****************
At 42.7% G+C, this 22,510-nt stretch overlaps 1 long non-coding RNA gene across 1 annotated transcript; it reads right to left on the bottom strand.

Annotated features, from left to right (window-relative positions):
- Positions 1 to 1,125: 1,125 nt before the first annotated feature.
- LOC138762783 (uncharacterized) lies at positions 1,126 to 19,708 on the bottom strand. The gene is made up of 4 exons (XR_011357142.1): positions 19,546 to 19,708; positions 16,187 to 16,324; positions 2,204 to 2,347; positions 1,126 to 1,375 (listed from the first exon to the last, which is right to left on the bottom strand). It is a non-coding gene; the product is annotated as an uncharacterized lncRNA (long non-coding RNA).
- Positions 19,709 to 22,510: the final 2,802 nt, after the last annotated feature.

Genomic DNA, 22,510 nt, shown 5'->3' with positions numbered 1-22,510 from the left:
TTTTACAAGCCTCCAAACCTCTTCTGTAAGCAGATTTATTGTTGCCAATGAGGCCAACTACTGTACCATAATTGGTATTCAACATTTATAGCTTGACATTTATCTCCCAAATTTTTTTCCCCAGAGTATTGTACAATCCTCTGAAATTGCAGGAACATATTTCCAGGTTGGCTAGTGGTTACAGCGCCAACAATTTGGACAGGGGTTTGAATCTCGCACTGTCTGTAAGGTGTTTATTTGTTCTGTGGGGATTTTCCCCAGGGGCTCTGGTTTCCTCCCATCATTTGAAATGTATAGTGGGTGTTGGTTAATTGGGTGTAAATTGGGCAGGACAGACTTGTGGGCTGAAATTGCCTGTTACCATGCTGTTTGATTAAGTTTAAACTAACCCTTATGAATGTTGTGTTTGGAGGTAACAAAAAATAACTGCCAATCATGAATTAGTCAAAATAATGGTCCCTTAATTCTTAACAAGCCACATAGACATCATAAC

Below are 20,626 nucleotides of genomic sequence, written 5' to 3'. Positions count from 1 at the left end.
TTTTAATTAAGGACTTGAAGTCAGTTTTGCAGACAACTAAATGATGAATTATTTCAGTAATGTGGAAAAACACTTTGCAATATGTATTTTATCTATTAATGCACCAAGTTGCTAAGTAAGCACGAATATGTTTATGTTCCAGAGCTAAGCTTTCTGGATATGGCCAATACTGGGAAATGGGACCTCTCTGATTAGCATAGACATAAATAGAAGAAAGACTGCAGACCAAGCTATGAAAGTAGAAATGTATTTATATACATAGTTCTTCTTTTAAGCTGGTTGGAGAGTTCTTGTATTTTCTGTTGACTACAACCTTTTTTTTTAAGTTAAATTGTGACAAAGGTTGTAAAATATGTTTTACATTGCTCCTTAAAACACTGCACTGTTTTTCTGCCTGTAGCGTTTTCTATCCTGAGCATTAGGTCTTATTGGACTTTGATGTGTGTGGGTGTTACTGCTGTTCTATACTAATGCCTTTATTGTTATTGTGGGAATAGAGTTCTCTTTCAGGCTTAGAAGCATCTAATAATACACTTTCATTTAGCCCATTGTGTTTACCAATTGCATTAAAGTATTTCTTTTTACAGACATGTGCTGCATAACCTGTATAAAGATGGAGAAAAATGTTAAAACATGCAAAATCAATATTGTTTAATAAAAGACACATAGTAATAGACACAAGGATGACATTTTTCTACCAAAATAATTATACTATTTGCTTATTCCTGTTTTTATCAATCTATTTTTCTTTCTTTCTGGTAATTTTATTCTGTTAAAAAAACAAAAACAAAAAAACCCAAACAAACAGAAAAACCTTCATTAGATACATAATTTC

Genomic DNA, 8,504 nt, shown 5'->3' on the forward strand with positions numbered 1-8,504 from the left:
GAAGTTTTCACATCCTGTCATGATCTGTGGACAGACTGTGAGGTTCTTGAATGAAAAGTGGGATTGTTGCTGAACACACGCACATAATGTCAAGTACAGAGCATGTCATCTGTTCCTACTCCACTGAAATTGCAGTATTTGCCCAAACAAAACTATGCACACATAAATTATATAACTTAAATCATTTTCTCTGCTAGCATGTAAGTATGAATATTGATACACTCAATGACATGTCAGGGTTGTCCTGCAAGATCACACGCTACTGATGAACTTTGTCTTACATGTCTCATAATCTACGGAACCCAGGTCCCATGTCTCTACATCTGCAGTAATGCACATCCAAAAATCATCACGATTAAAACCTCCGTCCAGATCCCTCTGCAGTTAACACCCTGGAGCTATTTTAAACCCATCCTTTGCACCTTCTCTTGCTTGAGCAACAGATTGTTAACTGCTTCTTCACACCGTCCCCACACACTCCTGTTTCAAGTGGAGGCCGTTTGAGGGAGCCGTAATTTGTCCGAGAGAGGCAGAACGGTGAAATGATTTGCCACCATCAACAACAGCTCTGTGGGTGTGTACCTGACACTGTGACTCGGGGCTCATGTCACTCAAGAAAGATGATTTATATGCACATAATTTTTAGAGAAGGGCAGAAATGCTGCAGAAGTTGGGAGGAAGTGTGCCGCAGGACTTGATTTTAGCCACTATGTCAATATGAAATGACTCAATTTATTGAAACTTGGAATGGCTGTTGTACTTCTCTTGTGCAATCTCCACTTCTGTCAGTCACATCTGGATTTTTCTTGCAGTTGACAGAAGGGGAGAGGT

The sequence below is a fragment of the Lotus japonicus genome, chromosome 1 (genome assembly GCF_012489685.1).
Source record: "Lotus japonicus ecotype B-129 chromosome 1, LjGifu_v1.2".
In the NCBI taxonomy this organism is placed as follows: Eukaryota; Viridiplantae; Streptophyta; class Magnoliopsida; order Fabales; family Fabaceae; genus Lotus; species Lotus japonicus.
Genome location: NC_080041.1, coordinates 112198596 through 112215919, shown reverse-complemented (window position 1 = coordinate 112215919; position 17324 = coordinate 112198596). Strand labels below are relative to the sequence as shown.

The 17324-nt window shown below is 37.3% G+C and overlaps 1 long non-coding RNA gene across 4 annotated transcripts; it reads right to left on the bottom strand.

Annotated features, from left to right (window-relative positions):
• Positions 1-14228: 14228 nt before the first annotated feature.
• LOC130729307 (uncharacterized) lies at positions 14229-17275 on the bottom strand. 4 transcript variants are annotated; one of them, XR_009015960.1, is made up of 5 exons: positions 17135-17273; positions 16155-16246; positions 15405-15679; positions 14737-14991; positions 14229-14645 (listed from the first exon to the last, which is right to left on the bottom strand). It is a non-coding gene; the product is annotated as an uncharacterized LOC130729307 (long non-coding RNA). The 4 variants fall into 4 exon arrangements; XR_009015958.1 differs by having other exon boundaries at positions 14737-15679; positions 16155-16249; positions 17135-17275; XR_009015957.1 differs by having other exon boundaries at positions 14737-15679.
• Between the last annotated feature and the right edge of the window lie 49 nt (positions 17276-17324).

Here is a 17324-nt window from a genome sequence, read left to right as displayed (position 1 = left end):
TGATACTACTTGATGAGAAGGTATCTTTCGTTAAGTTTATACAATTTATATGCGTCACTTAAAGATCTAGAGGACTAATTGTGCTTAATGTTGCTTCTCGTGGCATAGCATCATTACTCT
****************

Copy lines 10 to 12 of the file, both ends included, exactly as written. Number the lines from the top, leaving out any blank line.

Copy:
Genomic DNA, 8,504 nt, shown 5'->3' on the forward strand with positions numbered 1-8,504 from the left:
GAAGTTTTCACATCCTGTCATGATCTGTGGACAGACTGTGAGGTTCTTGAATGAAAAGTGGGATTGTTGCTGAACACACGCACATAATGTCAAGTACAGAGCATGTCATCTGTTCCTACTCCACTGAAATTGCAGTATTTGCCCAAACAAAACTATGCACACATAAATTATATAACTTAAATCATTTTCTCTGCTAGCATGTAAGTATGAATATTGATACACTCAATGACATGTCAGGGTTGTCCTGCAAGATCACACGCTACTGATGAACTTTGTCTTACATGTCTCATAATCTACGGAACCCAGGTCCCATGTCTCTACATCTGCAGTAATGCACATCCAAAAATCATCACGATTAAAACCTCCGTCCAGATCCCTCTGCAGTTAACACCCTGGAGCTATTTTAAACCCATCCTTTGCACCTTCTCTTGCTTGAGCAACAGATTGTTAACTGCTTCTTCACACCGTCCCCACACACTCCTGTTTCAAGTGGAGGCCGTTTGAGGGAGCCGTAATTTGTCCGAGAGAGGCAGAACGGTGAAATGATTTGCCACCATCAACAACAGCTCTGTGGGTGTGTACCTGACACTGTGACTCGGGGCTCATGTCACTCAAGAAAGATGATTTATATGCACATAATTTTTAGAGAAGGGCAGAAATGCTGCAGAAGTTGGGAGGAAGTGTGCCGCAGGACTTGATTTTAGCCACTATGTCAATATGAAATGACTCAATTTATTGAAACTTGGAATGGCTGTTGTACTTCTCTTGTGCAATCTCCACTTCTGTCAGTCACATCTGGATTTTTCTTGCAGTTGACAGAAGGGGAGAGGT

The sequence below is a fragment of the Lotus japonicus genome, chromosome 1 (genome assembly GCF_012489685.1).